Correct fastener spacing and slope are key to successful installation. For water to move through the gutters efficiently, the gutters need to be installed with a certain slope. They should ultimately slope slightly downward toward a downspout. If the degree of slope is too high, the gutter will slant too much and overflow. If the degree of slope is too low, water won’t move through the gutter very well. This can also happen when too few downspouts are installed. A structurally sound gutter will have fasteners that are relatively close together. Spacing the fasteners too far apart makes for a weak system. The back of the gutter should be installed behind the existing roof flashing. This prevents leaks and water damage between the gutter and fascia board.

A gutter cover is a smooth piece of curved metal. This cover is installed over the top of the gutter to keep out leaves and other debris. Gutter covers can be painted. They can also be covered in shingle granules to match the roof. When it rains, the cover draws the water around and underneath into the gutter. Leaves and other debris fall to the ground. Leaf screens are another option.

Instead of a solid piece of metal, leaf screens are made of a mesh material. The mesh allows water into the gutter while keeping out leaves and debris. Leaf screens are usually easier to install than gutter covers. They come in a variety of materials, styles, and colors. There are lots of gutter cover products on the market, and they all do essentially the same thing. Gutter cover systems are often more expensive than conventional gutters. Many cover systems, however, come with extended warranties. These warranties can keep you from paying out of pocket if the system ever clogs or breaks. The slope of a roof has a huge impact on the effectiveness of gutters and gutter protection systems. If your roof is very steep, rainwater might flow down the roof fast enough that it overshoots your gutters. Diverters and wide gutters and downspouts can help. Ask your gutter contractor about the best solution.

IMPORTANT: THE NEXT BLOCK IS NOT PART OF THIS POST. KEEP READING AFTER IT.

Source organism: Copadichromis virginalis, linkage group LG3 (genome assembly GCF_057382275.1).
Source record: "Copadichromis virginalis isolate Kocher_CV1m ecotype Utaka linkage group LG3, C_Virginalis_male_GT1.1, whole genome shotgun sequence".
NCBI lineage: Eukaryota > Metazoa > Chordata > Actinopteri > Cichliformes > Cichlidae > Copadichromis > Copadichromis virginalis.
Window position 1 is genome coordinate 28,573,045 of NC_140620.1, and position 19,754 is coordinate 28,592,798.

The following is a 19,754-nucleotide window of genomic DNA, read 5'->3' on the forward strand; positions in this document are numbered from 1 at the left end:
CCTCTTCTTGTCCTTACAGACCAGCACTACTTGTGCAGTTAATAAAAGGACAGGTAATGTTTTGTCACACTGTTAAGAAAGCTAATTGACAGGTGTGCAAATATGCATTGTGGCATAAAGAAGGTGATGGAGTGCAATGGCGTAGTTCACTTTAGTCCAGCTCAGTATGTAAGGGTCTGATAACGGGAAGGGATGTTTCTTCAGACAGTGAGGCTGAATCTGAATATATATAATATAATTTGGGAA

Aluminum. Aluminum is the most common type of gutter material. These gutters are cost effective and typically last more than 20 years. Seamless aluminum gutters come in specific lengths and a variety of sizes and colors. Aluminum gutters are more susceptible to dents, such as those made by a ladder.

Copper. Copper gutters are expensive to manufacture, and installation is labor intensive. Copper gutters are beautiful and distinctive, which may make the cost worth it. Copper develops its characteristic green patina within about ten years. Well-maintained copper gutters can last the lifetime of the house.

Zinc. Like copper, zinc gutters are expensive but beautiful and distinctive. Zinc is durable. It also doesn’t need to be painted, since the metal will develop a patina over time.

Steel and galvanized steel. Steel gutters are strong and come in a variety of colors, but they are also prone to rust. Galvanized steel gutters are coated with zinc. They’re more resistant to rust than untreated steel. Even with the galvanized coating, you might see rust after five to ten years.

Vinyl. Vinyl is lightweight and inexpensive, which makes it a good choice for DIYers. Vinyl is a thin material that can dent under the weight of a ladder. Vinyl gutters are also more likely to crack in extreme cold.